First Thing Today (VIP) -- December 14, 2012

December 14, 2012 12:38 AM
 

GOOD MORNING!

MIXED TO FIRMER TONE IN GRAINS... As of 6:30 a.m. CT, corn futures are narrowly mixed, soybeans mostly 8 to 13 cents higher, Chicago wheat mostly 2 to 5 cents higher, Kansas City wheat mostly 1 to 3 cents higher and Minneapolis wheat mostly 2 to 4 cents higher. The U.S. dollar index is modestly weaker this morning.

FARM BILL NEGOTIATIONS TAKE STEP BACK AS SENATE, HOUSE OFFICIALS SNIPE AT COUNTEROFFERS... Farm bill negotiations are beginning to look a lot like the fiscal cliff talks -- more sniping of each others' proposal with little to no progress in negotiations. In the case of the farm bill, it's actually a step back as it appears the Senate farm bill counteroffer is even more heavily skewed toward revenue assurance than before. The changes offered by Senate farm bill leaders work out to 90% funding for revenue and 10% for target/reference prices. Also, the Senate offer did not even list specific target prices and limited the proposal to only three crops -- wheat, rice and peanuts. House farm bill leaders from both parties easily rejected the Senate offer. Meanwhile, House Majority Leader Eric Cantor (R-Va.) repeated on Thursday that, "We are committed to trying to address the issue of the farm bill prior to leaving for the year."

VILSACK SAYS EXTENSION OF 2008 FARM BILL UNLIKELY BUT HOUSE LEADERS HAVE LANGUAGE READY... USDA Sec Tom Vilsack on Thursday said it was unlikely the 2008 Farm Bill would be extended. But most observers concluded that was just him putting pressure on farm bill officials to negotiate a final new farm bill. Besides, Vilsack would not make that call as it will be a congressional leader decision. Our sources signal legislative language is nearly complete for a one-year extension which would include funding to retroactively restart the Milk Income Loss Contract program (September 2012 through September 2013), as well as restarting lapsed livestock disaster programs. Unclear at this juncture is what will be used as a budget offset to restore those lapsed programs. One option is a slight reduction in any direct payments for 2013 crops, but other options are being mulled.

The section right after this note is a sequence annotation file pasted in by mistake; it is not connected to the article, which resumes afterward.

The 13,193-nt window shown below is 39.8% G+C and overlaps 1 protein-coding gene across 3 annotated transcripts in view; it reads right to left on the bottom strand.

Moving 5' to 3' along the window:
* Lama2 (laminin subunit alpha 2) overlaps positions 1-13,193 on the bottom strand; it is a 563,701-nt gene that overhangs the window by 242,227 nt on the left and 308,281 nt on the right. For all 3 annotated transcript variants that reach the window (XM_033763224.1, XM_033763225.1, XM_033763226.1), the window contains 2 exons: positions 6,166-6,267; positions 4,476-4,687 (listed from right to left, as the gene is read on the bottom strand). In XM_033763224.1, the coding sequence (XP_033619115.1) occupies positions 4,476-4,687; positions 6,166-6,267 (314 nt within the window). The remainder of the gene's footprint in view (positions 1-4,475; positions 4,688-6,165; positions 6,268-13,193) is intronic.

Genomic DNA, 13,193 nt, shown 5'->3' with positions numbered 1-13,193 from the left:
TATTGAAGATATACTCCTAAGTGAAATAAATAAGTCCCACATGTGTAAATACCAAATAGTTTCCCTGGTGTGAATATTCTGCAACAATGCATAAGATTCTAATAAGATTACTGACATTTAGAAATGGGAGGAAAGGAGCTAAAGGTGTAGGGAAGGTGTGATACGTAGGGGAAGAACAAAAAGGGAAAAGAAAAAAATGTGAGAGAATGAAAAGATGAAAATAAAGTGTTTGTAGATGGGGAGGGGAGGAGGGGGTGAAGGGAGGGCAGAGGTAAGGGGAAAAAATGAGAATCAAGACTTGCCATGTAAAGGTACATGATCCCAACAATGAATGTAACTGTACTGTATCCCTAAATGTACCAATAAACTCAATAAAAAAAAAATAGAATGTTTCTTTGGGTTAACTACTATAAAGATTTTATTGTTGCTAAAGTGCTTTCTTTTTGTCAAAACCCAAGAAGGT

CHINA REJECTS TWO ARGENTINE CORN SHIPMENTS... Chinese quarantine authorities are holding two cargoes of Argentine corn at ports after detecting GMO strains that haven't been approved in the shipments. A Chinese official says all imports from Argentina are halted until the situation is resolved. These are believed to be the first shipments of Argentine corn to China after the two countries recently finalized a phytosanitary agreement on corn trade.

SINOGRAIN OFFICIAL: CHINA CORN OUTPUT NOT AS LARGE AS FORECAST... China's 2012 corn crop wasn't as big as forecast, according to Bai Haifeng, a division chief with state-run stockpiler China Grain Reserves Corp. (Sinograin). Instead of rising 15.34 MMT, as forecast by the National Bureau of Statistics, Haifeng says production rose only 5.1 MMT from year-ago to around 198 MMT, meaning China will be at a "small deficit" and will have to cut into government stocks to meet demand needs.

CHINA'S MANUFACTURING SECTOR EXPANDING... China's flash HSBC purchasing managers' index came in at a 14-month high of 50.9 in December, signaling the country's manufacturing sector is expanding. The new orders sub-index rose, but export orders were down, reiterating exports could be the stumbling block for China's economic recovery.

SOY CRUSH TO REMAIN STRONG... NOPA members are expected to report soybean crush totaled 157.4 million bu. last month, based on the average pre-report guess. That would be 2.5% higher than the October crush pace and 11.4% above year-ago. The record crush pace for the month was 160.3 million bu. in November 2009. Soyoil stocks are guessed at 2.244 billion pounds.

IGC SEES BIGGER 2013-14 GLOBAL WHEAT AND CORN CROPS... The International Grains Council (IGC) expects global wheat production to rise 5.4% to 690 MMT in 2013-14. IGC is forecasting global corn output to rise by 10.3% to 916 MMT next year.

STILL WAITING ON CASH CATTLE TRADE... Bids and asking prices remain far apart in the Plains, suggesting active cash cattle trade won't likely to be seen until late today. Some cash sources feel sales levels will be light as packers don't have a great need for animals and feedlots are not keen on moving cattle at prices below last week's $124 trade.

PORK CUTOUT SLIDE HALTED... Recent weakness in the pork product market was halted Thursday as the cutout value was 25 cents higher. While packer margins are back solidly in the black, demand for cash hogs is expected to remain relatively limited. Most Midwest plants are expected to offer steady bids for cash hogs to close out the week.

OVERNIGHT DEMAND NEWS... South Korean firms purchased 324,500 MT of optional origin corn (likely South American), bringing total purchases from the country this week to 630,000 MT. South Korea also purchased 24,000 MT of U.S. wheat.

 

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